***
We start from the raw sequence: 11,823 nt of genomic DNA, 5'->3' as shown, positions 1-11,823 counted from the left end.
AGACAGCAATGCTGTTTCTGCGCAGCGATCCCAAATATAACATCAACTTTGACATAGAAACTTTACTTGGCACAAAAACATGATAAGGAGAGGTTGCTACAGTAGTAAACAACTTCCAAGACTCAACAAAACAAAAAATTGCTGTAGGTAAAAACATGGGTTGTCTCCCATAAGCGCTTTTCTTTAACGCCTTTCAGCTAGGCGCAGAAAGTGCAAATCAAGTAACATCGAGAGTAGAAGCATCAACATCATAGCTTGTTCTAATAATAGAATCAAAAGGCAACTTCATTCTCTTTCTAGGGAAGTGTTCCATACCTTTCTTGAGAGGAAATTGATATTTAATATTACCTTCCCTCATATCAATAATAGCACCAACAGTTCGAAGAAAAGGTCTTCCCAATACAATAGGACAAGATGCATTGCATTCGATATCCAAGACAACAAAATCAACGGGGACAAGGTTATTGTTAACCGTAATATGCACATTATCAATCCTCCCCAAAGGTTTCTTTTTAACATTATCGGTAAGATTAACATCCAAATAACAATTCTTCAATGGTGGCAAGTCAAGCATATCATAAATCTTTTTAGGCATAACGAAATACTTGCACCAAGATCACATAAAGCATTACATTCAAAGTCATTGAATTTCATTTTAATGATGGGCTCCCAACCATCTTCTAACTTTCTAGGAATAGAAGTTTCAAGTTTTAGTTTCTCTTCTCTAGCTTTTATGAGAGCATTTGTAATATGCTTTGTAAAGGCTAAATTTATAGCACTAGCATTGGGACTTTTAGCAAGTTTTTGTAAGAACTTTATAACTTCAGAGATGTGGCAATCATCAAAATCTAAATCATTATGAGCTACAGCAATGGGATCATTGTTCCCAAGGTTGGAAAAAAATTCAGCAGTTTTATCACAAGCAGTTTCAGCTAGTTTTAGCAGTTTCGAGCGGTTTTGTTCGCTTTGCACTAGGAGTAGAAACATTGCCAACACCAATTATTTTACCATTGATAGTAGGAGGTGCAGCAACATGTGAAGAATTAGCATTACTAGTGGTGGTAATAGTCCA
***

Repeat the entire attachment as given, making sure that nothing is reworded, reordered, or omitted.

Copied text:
We start from the raw sequence: 11,823 nt of genomic DNA, 5'->3' as shown, positions 1-11,823 counted from the left end.
AGACAGCAATGCTGTTTCTGCGCAGCGATCCCAAATATAACATCAACTTTGACATAGAAACTTTACTTGGCACAAAAACATGATAAGGAGAGGTTGCTACAGTAGTAAACAACTTCCAAGACTCAACAAAACAAAAAATTGCTGTAGGTAAAAACATGGGTTGTCTCCCATAAGCGCTTTTCTTTAACGCCTTTCAGCTAGGCGCAGAAAGTGCAAATCAAGTAACATCGAGAGTAGAAGCATCAACATCATAGCTTGTTCTAATAATAGAATCAAAAGGCAACTTCATTCTCTTTCTAGGGAAGTGTTCCATACCTTTCTTGAGAGGAAATTGATATTTAATATTACCTTCCCTCATATCAATAATAGCACCAACAGTTCGAAGAAAAGGTCTTCCCAATACAATAGGACAAGATGCATTGCATTCGATATCCAAGACAACAAAATCAACGGGGACAAGGTTATTGTTAACCGTAATATGCACATTATCAATCCTCCCCAAAGGTTTCTTTTTAACATTATCGGTAAGATTAACATCCAAATAACAATTCTTCAATGGTGGCAAGTCAAGCATATCATAAATCTTTTTAGGCATAACGAAATACTTGCACCAAGATCACATAAAGCATTACATTCAAAGTCATTGAATTTCATTTTAATGATGGGCTCCCAACCATCTTCTAACTTTCTAGGAATAGAAGTTTCAAGTTTTAGTTTCTCTTCTCTAGCTTTTATGAGAGCATTTGTAATATGCTTTGTAAAGGCTAAATTTATAGCACTAGCATTGGGACTTTTAGCAAGTTTTTGTAAGAACTTTATAACTTCAGAGATGTGGCAATCATCAAAATCTAAATCATTATGAGCTACAGCAATGGGATCATTGTTCCCAAGGTTGGAAAAAAATTCAGCAGTTTTATCACAAGCAGTTTCAGCTAGTTTTAGCAGTTTCGAGCGGTTTTGTTCGCTTTGCACTAGGAGTAGAAACATTGCCAACACCAATTATTTTACCATTGATAGTAGGAGGTGCAGCAACATGTGAAGAATTAGCATTACTAGTGGTGGTAATAGTCCA